The rapidly worsening climate system, destabilized by billions of tons of fossil fuel pollution, is ripping apart the security of the American people, one “freak” storm, drought, flood, fire at a time. In a piece inspired by the October snow storm, the New York Times describes how a broad swath of middle-class America — the millions of suburban and rural residents who rely on the above-ground electricity grid — is suffering from the new era of regular power outages from intense storms and floods that physically damage utility poles and lines:
Along with the now-familiar candles, downed trees across the driveway and the thawing hamburger meat taken from the freezer and tossed in the trash, the region’s latest freak storm, which left three million people without electricity, has left something else in its wake: increasing unease about just what is going on and what it means for the vast majority outside the relative stability of an underground urban power grid.
No one can know for sure if this is just the eternally unpredictable chaos of weather on earth or it is something more ominous; call it the new abnormal. But in recent years, suburban and rural residents have found themselves facing multiple disruptions like Mr. Frohne’s. Experts say the violent weather of the past few years in the Northeast is stressing the 20th century above-ground utility grid as never before, along with the people who depend on it.
Although the New York Times writer Peter Applebome pleaded ignorance about the “eternally unpredictable chaos of weather,” he at least quoted one suffering American who offered a cogent rebuke to his avoidance of climate reality.
“It’s global warming,” Sue Gress of New Canaan, Connecticut, told the Times. “No one wants to believe it, but things are changing. There’s much more violent weather, and we’re not prepared to deal with it.”
Gress has the science right. The existing increase in extreme precipitation events in the United States is unequivocal, and strongly linked to greenhouse pollution. The future — driven by the hyperexponential increase in greenhouse concentrations in recent decades — is guaranteed to bring even more devastating weather. The only uncertainty is in how quickly weather will become more extreme, and wherethe storms, floods, droughts, and heat waves of unprecedented ferocity will strike.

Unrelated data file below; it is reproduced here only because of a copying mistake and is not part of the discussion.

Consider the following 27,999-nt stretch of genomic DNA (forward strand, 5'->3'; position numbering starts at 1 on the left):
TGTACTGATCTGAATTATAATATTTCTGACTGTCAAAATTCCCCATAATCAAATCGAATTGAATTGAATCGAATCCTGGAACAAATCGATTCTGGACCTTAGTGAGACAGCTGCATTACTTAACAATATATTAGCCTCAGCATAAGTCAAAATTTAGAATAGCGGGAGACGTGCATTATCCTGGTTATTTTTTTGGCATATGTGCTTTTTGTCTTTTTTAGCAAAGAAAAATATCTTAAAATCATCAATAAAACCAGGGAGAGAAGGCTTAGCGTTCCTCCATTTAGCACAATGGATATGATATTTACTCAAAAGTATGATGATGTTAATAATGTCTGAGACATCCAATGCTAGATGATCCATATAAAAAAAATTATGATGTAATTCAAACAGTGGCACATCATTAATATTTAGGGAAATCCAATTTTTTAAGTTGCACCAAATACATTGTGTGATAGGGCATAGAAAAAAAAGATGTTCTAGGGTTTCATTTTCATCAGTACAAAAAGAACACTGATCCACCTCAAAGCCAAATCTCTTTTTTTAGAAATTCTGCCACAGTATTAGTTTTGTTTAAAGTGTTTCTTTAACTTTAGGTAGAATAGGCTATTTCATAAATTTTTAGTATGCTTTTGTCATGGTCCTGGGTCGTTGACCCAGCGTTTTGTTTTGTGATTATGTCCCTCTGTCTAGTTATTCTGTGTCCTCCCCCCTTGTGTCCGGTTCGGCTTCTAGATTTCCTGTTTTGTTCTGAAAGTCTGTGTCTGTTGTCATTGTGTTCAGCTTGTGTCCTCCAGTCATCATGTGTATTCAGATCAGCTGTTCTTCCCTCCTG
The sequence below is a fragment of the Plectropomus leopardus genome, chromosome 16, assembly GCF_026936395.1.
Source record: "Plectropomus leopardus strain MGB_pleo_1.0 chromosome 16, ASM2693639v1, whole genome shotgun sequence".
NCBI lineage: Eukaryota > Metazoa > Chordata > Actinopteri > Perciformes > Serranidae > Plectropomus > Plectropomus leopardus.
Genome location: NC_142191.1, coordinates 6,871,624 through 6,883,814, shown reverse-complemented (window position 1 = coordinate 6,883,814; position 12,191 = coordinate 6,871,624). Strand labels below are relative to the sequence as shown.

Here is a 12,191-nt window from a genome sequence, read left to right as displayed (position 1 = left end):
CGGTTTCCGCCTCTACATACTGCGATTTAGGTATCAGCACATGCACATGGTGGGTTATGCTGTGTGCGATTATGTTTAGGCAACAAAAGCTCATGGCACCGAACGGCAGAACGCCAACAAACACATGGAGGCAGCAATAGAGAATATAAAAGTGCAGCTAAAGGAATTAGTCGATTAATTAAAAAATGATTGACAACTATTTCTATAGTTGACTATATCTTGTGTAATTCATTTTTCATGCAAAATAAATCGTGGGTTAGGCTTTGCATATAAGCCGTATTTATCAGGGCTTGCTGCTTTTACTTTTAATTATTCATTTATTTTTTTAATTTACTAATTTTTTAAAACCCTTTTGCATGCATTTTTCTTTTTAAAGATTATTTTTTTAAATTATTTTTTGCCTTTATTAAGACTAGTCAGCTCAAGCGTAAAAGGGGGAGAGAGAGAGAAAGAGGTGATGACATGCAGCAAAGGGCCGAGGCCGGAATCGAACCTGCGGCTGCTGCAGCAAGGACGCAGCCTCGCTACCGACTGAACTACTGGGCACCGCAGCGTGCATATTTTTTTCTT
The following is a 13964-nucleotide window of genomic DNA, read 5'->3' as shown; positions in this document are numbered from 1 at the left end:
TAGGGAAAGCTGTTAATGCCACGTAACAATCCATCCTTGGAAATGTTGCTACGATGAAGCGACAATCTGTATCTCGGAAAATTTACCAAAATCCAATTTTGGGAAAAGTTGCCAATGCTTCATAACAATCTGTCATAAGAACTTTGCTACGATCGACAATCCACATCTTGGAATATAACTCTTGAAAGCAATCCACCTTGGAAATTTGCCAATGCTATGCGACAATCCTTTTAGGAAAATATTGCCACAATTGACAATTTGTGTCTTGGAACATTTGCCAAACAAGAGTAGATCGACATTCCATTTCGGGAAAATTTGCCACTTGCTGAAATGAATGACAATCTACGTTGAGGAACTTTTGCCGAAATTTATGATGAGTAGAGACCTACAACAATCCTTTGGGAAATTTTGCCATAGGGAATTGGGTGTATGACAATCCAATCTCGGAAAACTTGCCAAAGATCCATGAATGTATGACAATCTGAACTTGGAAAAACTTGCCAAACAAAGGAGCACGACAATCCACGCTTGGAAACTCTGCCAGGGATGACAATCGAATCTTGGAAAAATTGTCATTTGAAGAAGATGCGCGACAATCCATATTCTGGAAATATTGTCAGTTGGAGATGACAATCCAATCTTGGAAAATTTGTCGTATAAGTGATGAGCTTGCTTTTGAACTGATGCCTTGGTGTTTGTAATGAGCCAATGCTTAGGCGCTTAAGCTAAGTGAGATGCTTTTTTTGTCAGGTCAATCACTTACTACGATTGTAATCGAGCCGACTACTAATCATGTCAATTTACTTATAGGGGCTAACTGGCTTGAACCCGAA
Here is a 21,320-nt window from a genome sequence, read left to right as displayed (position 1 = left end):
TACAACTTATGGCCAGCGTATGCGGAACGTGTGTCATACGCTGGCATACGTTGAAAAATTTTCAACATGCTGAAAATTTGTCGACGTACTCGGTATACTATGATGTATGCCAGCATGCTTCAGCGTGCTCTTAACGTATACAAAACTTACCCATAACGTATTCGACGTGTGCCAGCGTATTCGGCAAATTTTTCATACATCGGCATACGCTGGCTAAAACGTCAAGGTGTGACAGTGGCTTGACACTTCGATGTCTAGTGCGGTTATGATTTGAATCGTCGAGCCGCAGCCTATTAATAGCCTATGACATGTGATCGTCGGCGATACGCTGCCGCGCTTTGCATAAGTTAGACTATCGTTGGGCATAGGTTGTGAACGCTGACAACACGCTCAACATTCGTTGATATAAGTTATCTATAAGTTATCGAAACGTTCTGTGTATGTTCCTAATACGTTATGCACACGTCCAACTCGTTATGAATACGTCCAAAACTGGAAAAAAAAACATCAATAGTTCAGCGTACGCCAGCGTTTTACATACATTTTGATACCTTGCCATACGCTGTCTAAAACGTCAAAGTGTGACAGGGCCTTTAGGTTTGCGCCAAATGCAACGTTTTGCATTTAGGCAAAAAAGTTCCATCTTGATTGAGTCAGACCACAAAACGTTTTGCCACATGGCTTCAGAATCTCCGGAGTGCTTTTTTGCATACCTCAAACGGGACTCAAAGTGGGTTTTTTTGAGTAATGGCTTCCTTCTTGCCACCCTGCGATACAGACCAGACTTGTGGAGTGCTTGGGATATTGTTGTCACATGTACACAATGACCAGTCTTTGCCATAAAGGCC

At the GreenGov conference in Washington on Wednesday, Federal Emergency Management Agency (FEMA) official David Kaufman agreed with that sentiment. He explained climate change is a significant driver of disaster vulnerability, but the real threat comes from the combination of climate change with other risk factors: migration into vulnerable areas, an aging population, and a overtaxed and declining infrastructure. Kaufman cautioned that too much disaster planning relies on a retrospective look at patterns of weather in the past, instead of recognizing the reality of changing climate risks.
Much of the suffering of the American families described in the New York Times story was avoidable. The fundamental responsibility lies at the feet of the fossil fuel industry that for decades has blocked the scientific urgency of reducing carbon pollution from becoming policy. The failure to address the consequences is similarly grave. “A report by the Edison Electric Institute updated at the end of 2010 said that over the past 10 years, at least 11 states studied putting utility lines underground — usually after devastating storms — only to find it too expensive,” Applebome writes. Of course, the report cautions that “underground is not completely immune to storm damage (e.g., flooding and damage to cables from uprooted trees).”
Economists who have attempted to assess the exposure of the American economy to climate change have generally delivered insane underestimates based on a naive presupposition that wealth insulates the nation against significant damage, ignoring the systemic risks from the rapidly growing, unprecedented global threat. Most climate scientists haven’t bothered to translate the data from their circulation models into information useful for policy makers. However, some scientists and economists are beginning to work together to provide a more realistic assessment of our nation’s unavoidable exposure to severe climate damages.
The next challenge is for the essential disciplines and industries involved in climate resilience, such as civil engineering, urban planning, journalism, and insurance, to throw out risk management tools based on the now-false assumption of a stable climate, and to work collectively to protect our society from the coming onslaught of the “angry beast” of a superheated climate.